At the Ecological Society of America’s international meeting in Minneapolis last week, there were so many cool things to learn about, I felt like a kid in a candy store (as the EEB & Flow blog aptly put it). A few talks stood out as particularly exceptional, which I’ll summarize below. I’m sure I missed some equally fantastic talks; ESA Ecotone and EEB & Flow covered some that I did not attend. Without further ado, and in no particular order, these ecologists deserve a shout-out:
1) Justin Yeakel, a postdoc at Simon Fraser University, reported his research on extinction and food web dynamics over 6,000 years in Egypt by studying animals depicted on cave drawings and archaeological remains. He related animal presence/absence to human history and climactic change. He found that, “Persistence is predictable.” The sensitivity of animals to food web stability predicts their persistence. Virginia Gewin wrote a fantastic, more detailed summary of his research in an article in Nature News.
2) Erik Aschehoug, a postdoc and community ecologist at North Carolina State University, researches the rarest butterfly in the world, the St. Francis Satyr, native to a 5 hectare area along a river in eastern North Carolina. He recently discovered what the caterpillars of the species eat–a prairie wetland sedge called Carex mitchelliana–when his field assistant dropped his sunglasses in some weeds. This critically endangered butterfly spends most of its life as a caterpillar, so this sedge is essential to the population’s survival. Prairie wetlands are thought to be maintained by fire and flooding encouraged by beaver dams. As fire and beavers have declined in the area, so have the butterflies, researchers postulate. Aschehoug and his collaborators have discovered that cutting forest canopy along the river to open up wetland areas, which was thought to help restore the butterfly’s habitat, also increased predation rates on the butterfly, unless temporary dams were also built. Their results highlight the need for long-term monitoring to understand complex effects of restoration protocols. Funding is generally biased toward restoration action without this long-term monitoring and empirical approach.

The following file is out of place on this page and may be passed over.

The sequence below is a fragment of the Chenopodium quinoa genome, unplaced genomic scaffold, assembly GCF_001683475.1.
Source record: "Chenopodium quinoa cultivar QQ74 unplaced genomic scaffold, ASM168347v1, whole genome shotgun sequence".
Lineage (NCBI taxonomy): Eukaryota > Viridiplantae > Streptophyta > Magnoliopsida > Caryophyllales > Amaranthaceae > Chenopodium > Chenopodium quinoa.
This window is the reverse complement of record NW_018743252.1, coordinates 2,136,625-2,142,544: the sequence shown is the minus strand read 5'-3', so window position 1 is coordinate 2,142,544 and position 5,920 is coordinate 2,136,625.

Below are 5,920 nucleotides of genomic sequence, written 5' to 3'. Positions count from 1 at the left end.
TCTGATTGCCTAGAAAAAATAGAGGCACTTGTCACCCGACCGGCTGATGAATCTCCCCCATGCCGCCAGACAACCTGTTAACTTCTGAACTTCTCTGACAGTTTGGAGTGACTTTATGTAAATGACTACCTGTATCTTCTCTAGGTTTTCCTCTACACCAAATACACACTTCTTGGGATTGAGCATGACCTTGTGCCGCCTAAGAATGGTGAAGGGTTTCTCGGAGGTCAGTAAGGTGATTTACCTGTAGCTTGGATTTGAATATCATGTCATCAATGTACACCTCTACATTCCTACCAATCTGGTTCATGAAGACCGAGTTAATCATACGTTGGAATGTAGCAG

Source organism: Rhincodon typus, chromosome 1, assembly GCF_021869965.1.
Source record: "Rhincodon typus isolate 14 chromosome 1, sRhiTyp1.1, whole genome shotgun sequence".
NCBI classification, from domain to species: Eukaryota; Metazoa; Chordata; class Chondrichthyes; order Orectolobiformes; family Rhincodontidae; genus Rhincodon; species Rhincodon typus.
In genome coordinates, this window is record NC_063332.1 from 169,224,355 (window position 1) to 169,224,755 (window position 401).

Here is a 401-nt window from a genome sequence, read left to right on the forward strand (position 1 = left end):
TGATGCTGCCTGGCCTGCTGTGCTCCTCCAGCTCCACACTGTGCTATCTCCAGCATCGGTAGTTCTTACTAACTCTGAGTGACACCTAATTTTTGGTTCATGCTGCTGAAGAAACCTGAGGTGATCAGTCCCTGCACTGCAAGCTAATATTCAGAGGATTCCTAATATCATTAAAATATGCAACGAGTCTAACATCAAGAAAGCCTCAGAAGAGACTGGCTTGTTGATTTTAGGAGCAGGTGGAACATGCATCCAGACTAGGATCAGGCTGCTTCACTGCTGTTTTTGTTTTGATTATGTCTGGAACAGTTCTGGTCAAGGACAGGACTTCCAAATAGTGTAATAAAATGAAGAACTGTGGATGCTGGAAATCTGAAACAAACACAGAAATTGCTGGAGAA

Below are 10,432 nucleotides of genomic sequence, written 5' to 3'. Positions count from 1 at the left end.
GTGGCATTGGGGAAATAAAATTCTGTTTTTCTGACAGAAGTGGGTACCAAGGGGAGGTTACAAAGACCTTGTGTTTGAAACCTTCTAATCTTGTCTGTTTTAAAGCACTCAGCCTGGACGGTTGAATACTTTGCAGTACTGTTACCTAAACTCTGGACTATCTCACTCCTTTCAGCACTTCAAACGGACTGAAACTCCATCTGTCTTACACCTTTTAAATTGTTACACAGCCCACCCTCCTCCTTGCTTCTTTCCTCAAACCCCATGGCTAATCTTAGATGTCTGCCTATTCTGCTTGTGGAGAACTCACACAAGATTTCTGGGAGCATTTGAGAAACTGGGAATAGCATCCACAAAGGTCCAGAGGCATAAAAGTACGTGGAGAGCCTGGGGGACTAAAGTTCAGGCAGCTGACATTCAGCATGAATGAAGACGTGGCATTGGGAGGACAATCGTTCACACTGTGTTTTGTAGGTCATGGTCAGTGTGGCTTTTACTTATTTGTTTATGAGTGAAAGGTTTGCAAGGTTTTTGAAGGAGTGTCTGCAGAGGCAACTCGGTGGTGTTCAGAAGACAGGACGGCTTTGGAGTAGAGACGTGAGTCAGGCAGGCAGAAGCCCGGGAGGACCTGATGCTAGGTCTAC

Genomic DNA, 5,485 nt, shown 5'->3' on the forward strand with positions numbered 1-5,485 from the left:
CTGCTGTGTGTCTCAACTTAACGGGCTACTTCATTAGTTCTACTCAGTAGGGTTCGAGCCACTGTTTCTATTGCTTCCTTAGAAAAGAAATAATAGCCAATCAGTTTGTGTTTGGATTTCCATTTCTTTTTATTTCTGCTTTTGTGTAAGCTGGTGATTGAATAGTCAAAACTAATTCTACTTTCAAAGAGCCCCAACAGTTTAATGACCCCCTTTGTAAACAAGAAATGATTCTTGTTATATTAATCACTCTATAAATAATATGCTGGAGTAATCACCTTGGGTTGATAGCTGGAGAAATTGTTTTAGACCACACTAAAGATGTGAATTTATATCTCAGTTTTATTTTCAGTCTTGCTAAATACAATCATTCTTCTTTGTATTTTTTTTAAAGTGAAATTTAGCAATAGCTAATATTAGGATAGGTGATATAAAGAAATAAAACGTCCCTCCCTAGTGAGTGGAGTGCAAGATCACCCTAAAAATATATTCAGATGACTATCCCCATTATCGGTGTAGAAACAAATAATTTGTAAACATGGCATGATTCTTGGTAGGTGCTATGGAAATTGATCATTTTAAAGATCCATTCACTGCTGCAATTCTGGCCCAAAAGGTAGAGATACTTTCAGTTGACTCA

3) Jacquelyn Gill, a postdoc at Brown University, questioned whether using the Pleistocene fossil record to calculate extinction rates will overestimate extinction rate, as had been previously suggested in the literature. According to her, this claim of overestimation is faulty because (1) it’s based on the last period of extinction, the last deglaciation of the Pleistocene, rather than looking over the whole time period; (2) it’s based on studies that focus on megafaunal extinctions; (3) the onset of the Pleistocene was changed from 1.8 million years ago to 2.5 million years ago, so researchers have missed some of what is now considered the Pleistocene when studying Pleistocene extinction; (4) different fields and different countries/continents call geological time periods and eras different names, which makes searching and integrating the literature very challenging; and (5) most researchers are limited by their taxonomic, temporal, or regional research framework. She asserts that considering the whole quaternary global record shows the true story, with 3 waves of extinction during the Pleistocene, the first associated with a cooling planet, the second with a change in the magnitude and duration of glacial and interglacials, and the third with human activity. From her extensive review of the literature, she found four mechanisms that pose the greatest extinction risk to a broad swath of organisms: (1) directional climate change combined with a geographical barrier to migration; (2) abrupt regime shifts (climate, acidification); (3) sea level rise; and (4) loss of ephemeral habitats.
4) Ty Tuff, a Ph.D. student at University of Colorado Boulder who is especially interested in integrating physics with ecology, is using 3D and 4D models of Earth to show that spatiotemporal patterns of migration across many taxa can be explained by solar current clines; ecologists have generally missed this pattern because of their terrestrial frame of reference. But solar current is influenced by Earth’s magnetosphere, atmosphere, and shape, all of which affect organisms’ activities in time and space. His take-home points were: (1) Observational frame of reference is relative to the observer. We are biased by our terrestrial perspective; (2) Ecologically significant dynamics happen at higher dimensions; and (3) Animals divert their flight/movement based on solar frame of reference. More to come on this one.
5) Nyeema Harris, a postdoc at University of California Berkeley, showed that carnivore extinction also causes extinction of parasites specialized on that host, which in turn increases the proportion of generalist parasites, many of which also parasitize humans. Thus, loss of big carnivores poses an indirect public health threat.